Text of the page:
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Recursive subtyping issue
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Date: 2010-02-27 (18:10)
From: Guillaume Yziquel <guillaume.yziquel@c...>
Subject: Re: [Caml-list] Recursive subtyping issue
Andreas Rossberg a écrit :
> On Feb 27, 2010, at 14:11, Guillaume Yziquel wrote:
>>> # type q = private w and w = private q;;
>>> type q = private w
>>> and w = private q
>>> # let f (x : q) = (x : q :> w);;
>>> val f : q -> w = <fun>
>>> # let f (x : q) = (x : w);;
>>> Error: This expression has type q but an expression was expected of 
>>> type w
>>> #
> Interesting, but these are vacuous type definitions. In fact, I would 
> call it a bug that the compiler does not reject them (it does when you 
> remove at least one of the "private"s).

It does indeed reject them without the private keyword, even with the 
rectypes option. I'd appreciate a statement from someone of the OCaml 
team as to whether this is a bug or a feature. Because I intend to use 
this feature in my code.

> In any case, I don't quite 
> understand how this pathological behaviour is supposed to help, because 
> the types are uninhabited anyway.

 From OCaml world exclusively, yes, they are inhabited. I'm using C code 
to populate these types.

Say you have what I would like to have, i.e.

> type 'a t = private obj and obj = private 'a t

then you could have an

> external get_value : string -> obj = "my_get_value"

you could then retrieve a value for a Python function and another as its 
argument. They are both obj, but you could subtype them respectively to 
a (string -> int) t and to a string t.

Suppose you also have defined an

> external eval : ('a -> 'b) t -> 'a t -> 'b t = "my_eval"

you then have an interesting way to type Python code that you want to 
bring to OCaml.

That's the purpose.

>> I've been looking all over at this issue, but simply cannot find a way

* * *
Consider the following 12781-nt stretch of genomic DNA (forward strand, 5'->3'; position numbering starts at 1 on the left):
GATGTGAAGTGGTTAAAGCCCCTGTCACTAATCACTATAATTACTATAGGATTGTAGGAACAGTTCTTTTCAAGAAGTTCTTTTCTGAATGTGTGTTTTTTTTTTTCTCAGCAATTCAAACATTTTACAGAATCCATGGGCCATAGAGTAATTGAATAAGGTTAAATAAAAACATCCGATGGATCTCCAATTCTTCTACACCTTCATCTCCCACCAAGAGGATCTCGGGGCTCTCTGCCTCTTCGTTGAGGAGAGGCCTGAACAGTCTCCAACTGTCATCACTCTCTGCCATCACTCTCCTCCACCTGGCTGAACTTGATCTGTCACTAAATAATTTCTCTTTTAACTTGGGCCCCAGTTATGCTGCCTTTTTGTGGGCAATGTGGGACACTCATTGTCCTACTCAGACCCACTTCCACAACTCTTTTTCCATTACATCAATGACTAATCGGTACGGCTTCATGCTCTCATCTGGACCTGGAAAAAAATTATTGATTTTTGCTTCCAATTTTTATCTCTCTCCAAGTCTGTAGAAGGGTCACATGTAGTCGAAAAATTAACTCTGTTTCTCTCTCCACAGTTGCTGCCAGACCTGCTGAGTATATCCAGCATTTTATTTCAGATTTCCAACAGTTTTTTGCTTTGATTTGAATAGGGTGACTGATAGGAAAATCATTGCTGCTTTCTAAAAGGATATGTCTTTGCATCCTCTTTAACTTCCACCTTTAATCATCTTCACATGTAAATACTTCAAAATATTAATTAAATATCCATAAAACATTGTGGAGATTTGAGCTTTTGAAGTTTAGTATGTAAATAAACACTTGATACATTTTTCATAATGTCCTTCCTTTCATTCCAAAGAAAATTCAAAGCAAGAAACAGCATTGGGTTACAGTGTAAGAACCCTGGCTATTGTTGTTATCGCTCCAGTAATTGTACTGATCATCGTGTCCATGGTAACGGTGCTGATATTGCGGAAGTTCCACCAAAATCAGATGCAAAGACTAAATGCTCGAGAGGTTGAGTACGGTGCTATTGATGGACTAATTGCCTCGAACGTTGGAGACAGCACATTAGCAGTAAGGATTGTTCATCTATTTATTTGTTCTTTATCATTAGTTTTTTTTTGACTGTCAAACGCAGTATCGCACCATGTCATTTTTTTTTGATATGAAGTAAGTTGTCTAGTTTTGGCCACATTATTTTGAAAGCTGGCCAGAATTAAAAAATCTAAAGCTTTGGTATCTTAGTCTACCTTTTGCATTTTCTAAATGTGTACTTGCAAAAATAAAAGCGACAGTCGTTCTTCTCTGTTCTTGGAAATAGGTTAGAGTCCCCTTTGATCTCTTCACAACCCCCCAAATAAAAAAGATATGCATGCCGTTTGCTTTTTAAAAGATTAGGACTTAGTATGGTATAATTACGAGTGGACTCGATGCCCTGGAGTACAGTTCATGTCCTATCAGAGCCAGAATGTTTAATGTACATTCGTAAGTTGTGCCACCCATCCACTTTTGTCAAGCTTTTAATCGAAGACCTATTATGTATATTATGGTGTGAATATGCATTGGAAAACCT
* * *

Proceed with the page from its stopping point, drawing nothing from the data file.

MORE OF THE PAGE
>> out. While experimenting on this, I've stumbled on a number of quirky 
>> issues with the type system.
>> First one:
> That's indeed a slight oversight in the design of the module type 
> system. (FWIW, this is possible in SML.)

Very probably. It seems that the author, 'skweeks', comes from the SML 

>> Second one:
>>> # type 'a q = <m : 'a>;;
>>> type 'a q = < m : 'a >
>>> # let f : 'a q -> 'a q = fun x -> x;;
>>> val f : 'a q -> 'a q = <fun>
>>> # let o = object method m : 'a. 'a -> 'a = fun x -> x end;; val o : < 
>>> m : 'a. 'a -> 'a > = <obj>
>>> # f o;;
>>> Error: This expression has type < m : 'a. 'a -> 'a >
>>>       but an expression was expected of type 'b q
>>>       The universal variable 'a would escape its scope
> This example would require full impredicative polymorphism, because you 
> would need to instantiate 'a q with a polymorphic type.


> The ML type 
> system does not support that, because it generally makes type inference 
> undecidable.

Could you sum up, in a nutshell, the argument that concludes to 
undecidability of such a type system?

> But see e.g. Le Botlan & Remy's work on ML^F for a more 
> powerful approach than what we have today.


> /Andreas

Still looking for workarounds... I've still got a few ideas to develop, 
but I'va got a feeling that I'm running short on oil, here...

      Guillaume Yziquel